Mathematics Stack Exchange is a question and answer site for people studying math at any level and professionals in related fields. It's 100% free, no registration required.

Sign up
Here's how it works:
  1. Anybody can ask a question
  2. Anybody can answer
  3. The best answers are voted up and rise to the top

Suppose you have a computer with a password of length $k$ in an alphabet of $n$ letters. You can write an arbitrarly long word and the computer will try all the subwords of $k$ consecutive letters. What is the smallest word that contains all combinations of $k$ letters as subword? (i.e. the fastest way to hack the computer :) )

The smallest word that contains $n^k$ subwords of size $k$ has length $k-1+n^k$ and based on some easy cases, we would like to prove that it is in fact possible to find a word of such length that contains all possible passwords. The problem can be translated into a problem in graph theory, by taking as vertices all words of length $k$.

We tried $k=2$, where you can prove the conjecture by induction. For $n=2$ and small $k$ it also works.

share|cite|improve this question
See De Bruijn sequence and De Bruijn graph – TMM Mar 6 '12 at 19:35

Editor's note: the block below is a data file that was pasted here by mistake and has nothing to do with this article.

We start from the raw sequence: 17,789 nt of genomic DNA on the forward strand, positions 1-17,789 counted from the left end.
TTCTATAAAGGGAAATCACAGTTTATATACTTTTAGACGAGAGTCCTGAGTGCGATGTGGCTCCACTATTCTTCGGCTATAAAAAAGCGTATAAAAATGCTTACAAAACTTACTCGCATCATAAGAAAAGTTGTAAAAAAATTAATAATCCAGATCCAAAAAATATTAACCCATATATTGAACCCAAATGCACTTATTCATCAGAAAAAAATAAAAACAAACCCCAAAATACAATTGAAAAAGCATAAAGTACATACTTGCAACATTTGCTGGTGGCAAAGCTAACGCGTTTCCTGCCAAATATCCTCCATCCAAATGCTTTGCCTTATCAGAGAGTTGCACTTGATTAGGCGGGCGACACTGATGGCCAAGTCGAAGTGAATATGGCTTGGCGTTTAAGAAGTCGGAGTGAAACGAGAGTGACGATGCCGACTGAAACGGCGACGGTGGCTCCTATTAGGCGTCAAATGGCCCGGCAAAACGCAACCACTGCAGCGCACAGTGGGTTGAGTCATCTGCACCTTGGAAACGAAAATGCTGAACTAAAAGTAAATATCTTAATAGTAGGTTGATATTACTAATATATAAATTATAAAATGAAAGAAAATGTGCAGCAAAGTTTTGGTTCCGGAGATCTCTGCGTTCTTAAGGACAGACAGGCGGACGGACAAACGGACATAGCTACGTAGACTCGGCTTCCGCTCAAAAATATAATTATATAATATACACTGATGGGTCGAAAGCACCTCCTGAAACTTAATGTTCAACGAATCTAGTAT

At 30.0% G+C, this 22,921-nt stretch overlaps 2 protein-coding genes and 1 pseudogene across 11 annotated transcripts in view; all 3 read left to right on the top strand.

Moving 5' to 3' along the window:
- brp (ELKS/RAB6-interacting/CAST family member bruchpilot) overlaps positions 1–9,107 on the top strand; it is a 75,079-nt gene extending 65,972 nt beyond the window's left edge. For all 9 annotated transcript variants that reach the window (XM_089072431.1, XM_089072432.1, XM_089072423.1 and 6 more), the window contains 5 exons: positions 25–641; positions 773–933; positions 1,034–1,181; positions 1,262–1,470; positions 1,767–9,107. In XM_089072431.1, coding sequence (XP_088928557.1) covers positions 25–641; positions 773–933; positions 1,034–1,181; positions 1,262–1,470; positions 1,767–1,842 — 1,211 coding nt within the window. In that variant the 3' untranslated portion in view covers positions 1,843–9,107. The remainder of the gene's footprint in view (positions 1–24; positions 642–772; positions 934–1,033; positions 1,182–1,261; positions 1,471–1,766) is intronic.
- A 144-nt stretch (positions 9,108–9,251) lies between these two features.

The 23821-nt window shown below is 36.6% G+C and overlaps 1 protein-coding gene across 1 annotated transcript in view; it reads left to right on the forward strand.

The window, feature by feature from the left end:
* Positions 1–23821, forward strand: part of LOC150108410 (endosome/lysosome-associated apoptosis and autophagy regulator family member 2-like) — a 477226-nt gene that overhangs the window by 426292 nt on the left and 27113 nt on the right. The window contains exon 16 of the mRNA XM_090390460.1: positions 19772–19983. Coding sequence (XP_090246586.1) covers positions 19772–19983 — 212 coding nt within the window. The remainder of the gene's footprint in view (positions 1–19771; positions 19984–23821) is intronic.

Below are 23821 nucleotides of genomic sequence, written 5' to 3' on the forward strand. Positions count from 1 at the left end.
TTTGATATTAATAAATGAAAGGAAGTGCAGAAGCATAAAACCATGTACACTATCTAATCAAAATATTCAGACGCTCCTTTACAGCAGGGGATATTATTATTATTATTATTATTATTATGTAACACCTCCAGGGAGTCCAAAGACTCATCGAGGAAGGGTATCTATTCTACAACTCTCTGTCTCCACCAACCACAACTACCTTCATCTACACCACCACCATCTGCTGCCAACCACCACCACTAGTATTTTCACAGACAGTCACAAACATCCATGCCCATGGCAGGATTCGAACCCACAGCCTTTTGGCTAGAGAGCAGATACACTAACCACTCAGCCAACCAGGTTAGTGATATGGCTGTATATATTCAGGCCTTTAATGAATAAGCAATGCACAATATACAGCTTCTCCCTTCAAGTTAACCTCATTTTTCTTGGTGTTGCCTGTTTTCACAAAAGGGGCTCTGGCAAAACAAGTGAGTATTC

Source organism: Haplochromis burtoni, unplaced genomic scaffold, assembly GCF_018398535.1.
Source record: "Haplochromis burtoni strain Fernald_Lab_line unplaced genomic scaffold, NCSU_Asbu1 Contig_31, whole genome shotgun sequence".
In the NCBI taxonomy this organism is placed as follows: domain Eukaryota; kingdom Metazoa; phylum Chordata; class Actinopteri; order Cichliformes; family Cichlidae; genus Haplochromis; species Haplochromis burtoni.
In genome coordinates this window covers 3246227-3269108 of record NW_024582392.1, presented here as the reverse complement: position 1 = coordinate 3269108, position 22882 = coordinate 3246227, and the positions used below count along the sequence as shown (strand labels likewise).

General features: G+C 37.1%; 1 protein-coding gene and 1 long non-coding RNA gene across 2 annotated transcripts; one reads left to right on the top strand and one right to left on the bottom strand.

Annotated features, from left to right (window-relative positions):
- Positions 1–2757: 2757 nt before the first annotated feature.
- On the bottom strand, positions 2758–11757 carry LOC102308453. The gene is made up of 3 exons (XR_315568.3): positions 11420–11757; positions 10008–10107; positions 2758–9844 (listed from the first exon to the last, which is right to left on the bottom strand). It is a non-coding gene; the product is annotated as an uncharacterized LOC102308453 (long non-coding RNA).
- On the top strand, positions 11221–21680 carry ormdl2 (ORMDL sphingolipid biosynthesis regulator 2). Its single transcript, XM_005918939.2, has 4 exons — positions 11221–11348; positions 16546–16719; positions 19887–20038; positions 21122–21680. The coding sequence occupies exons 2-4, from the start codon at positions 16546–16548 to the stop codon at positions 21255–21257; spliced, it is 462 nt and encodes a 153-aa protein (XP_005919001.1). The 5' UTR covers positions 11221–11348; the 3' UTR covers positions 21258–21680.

@TMM: Why not add that as an answer? – Aryabhata Mar 6 '12 at 19:39
up vote 8 down vote accepted

What you are looking for is the De Bruijn sequence and the associated graph, the De Bruijn graph.

Hamilton paths in the De Bruijn graph correspond to De Bruijn sequences. Hamilton paths in the De Bruijn graph of words of length $k$ also correspond to Euler tours in the De Bruijn graph of words of length $k - 1$, and since all De Bruijn graphs are regular, the existence of such sequences for each alphabet size $n$ and word length $k$ follows.

(A few years ago I stumbled upon these graphs for my thesis, so I can provide more fascinating properties of these graphs if needed!)

share|cite|improve this answer
That is exactly what I was looking for! Thanks – Michalis Mar 6 '12 at 20:06

Your Answer


By posting your answer, you agree to the privacy policy and terms of service.

Not the answer you're looking for? Browse other questions tagged or ask your own question.